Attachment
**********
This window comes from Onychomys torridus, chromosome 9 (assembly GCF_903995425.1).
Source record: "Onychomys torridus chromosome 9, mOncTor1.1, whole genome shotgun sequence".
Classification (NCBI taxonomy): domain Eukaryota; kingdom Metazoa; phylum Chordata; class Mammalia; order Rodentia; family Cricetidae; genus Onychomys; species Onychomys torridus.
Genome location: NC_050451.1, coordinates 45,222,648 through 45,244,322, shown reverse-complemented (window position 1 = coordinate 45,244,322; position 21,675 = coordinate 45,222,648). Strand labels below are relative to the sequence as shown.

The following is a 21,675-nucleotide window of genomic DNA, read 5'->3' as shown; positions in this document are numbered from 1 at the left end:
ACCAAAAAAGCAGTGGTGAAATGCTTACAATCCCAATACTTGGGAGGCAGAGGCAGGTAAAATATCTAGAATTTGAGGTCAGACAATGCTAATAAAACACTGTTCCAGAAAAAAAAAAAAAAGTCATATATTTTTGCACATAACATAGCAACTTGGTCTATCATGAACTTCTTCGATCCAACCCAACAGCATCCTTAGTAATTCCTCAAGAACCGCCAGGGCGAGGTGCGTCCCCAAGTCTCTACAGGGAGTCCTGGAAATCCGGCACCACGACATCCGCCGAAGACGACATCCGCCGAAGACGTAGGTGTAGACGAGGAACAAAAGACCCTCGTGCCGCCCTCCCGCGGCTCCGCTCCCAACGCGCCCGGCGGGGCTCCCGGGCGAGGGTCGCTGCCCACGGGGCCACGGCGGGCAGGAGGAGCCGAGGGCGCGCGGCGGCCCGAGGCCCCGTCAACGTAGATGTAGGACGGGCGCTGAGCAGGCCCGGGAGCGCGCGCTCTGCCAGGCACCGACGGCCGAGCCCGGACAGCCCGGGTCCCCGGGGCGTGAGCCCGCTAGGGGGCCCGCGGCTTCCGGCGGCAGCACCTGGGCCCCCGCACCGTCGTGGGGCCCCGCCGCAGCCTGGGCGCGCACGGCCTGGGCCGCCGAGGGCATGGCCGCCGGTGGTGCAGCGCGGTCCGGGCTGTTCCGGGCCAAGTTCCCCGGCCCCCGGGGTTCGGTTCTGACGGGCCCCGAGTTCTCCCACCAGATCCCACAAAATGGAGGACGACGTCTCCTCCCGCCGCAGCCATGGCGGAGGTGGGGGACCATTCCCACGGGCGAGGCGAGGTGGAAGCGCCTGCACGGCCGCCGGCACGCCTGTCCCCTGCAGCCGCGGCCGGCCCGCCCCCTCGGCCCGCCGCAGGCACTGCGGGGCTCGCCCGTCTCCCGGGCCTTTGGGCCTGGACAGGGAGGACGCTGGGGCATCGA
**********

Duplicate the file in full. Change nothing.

This window comes from Onychomys torridus, chromosome 9 (assembly GCF_903995425.1).
Source record: "Onychomys torridus chromosome 9, mOncTor1.1, whole genome shotgun sequence".
Classification (NCBI taxonomy): domain Eukaryota; kingdom Metazoa; phylum Chordata; class Mammalia; order Rodentia; family Cricetidae; genus Onychomys; species Onychomys torridus.
Genome location: NC_050451.1, coordinates 45,222,648 through 45,244,322, shown reverse-complemented (window position 1 = coordinate 45,244,322; position 21,675 = coordinate 45,222,648). Strand labels below are relative to the sequence as shown.

The following is a 21,675-nucleotide window of genomic DNA, read 5'->3' as shown; positions in this document are numbered from 1 at the left end:
ACCAAAAAAGCAGTGGTGAAATGCTTACAATCCCAATACTTGGGAGGCAGAGGCAGGTAAAATATCTAGAATTTGAGGTCAGACAATGCTAATAAAACACTGTTCCAGAAAAAAAAAAAAAAGTCATATATTTTTGCACATAACATAGCAACTTGGTCTATCATGAACTTCTTCGATCCAACCCAACAGCATCCTTAGTAATTCCTCAAGAACCGCCAGGGCGAGGTGCGTCCCCAAGTCTCTACAGGGAGTCCTGGAAATCCGGCACCACGACATCCGCCGAAGACGACATCCGCCGAAGACGTAGGTGTAGACGAGGAACAAAAGACCCTCGTGCCGCCCTCCCGCGGCTCCGCTCCCAACGCGCCCGGCGGGGCTCCCGGGCGAGGGTCGCTGCCCACGGGGCCACGGCGGGCAGGAGGAGCCGAGGGCGCGCGGCGGCCCGAGGCCCCGTCAACGTAGATGTAGGACGGGCGCTGAGCAGGCCCGGGAGCGCGCGCTCTGCCAGGCACCGACGGCCGAGCCCGGACAGCCCGGGTCCCCGGGGCGTGAGCCCGCTAGGGGGCCCGCGGCTTCCGGCGGCAGCACCTGGGCCCCCGCACCGTCGTGGGGCCCCGCCGCAGCCTGGGCGCGCACGGCCTGGGCCGCCGAGGGCATGGCCGCCGGTGGTGCAGCGCGGTCCGGGCTGTTCCGGGCCAAGTTCCCCGGCCCCCGGGGTTCGGTTCTGACGGGCCCCGAGTTCTCCCACCAGATCCCACAAAATGGAGGACGACGTCTCCTCCCGCCGCAGCCATGGCGGAGGTGGGGGACCATTCCCACGGGCGAGGCGAGGTGGAAGCGCCTGCACGGCCGCCGGCACGCCTGTCCCCTGCAGCCGCGGCCGGCCCGCCCCCTCGGCCCGCCGCAGGCACTGCGGGGCTCGCCCGTCTCCCGGGCCTTTGGGCCTGGACAGGGAGGACGCTGGGGCATCGA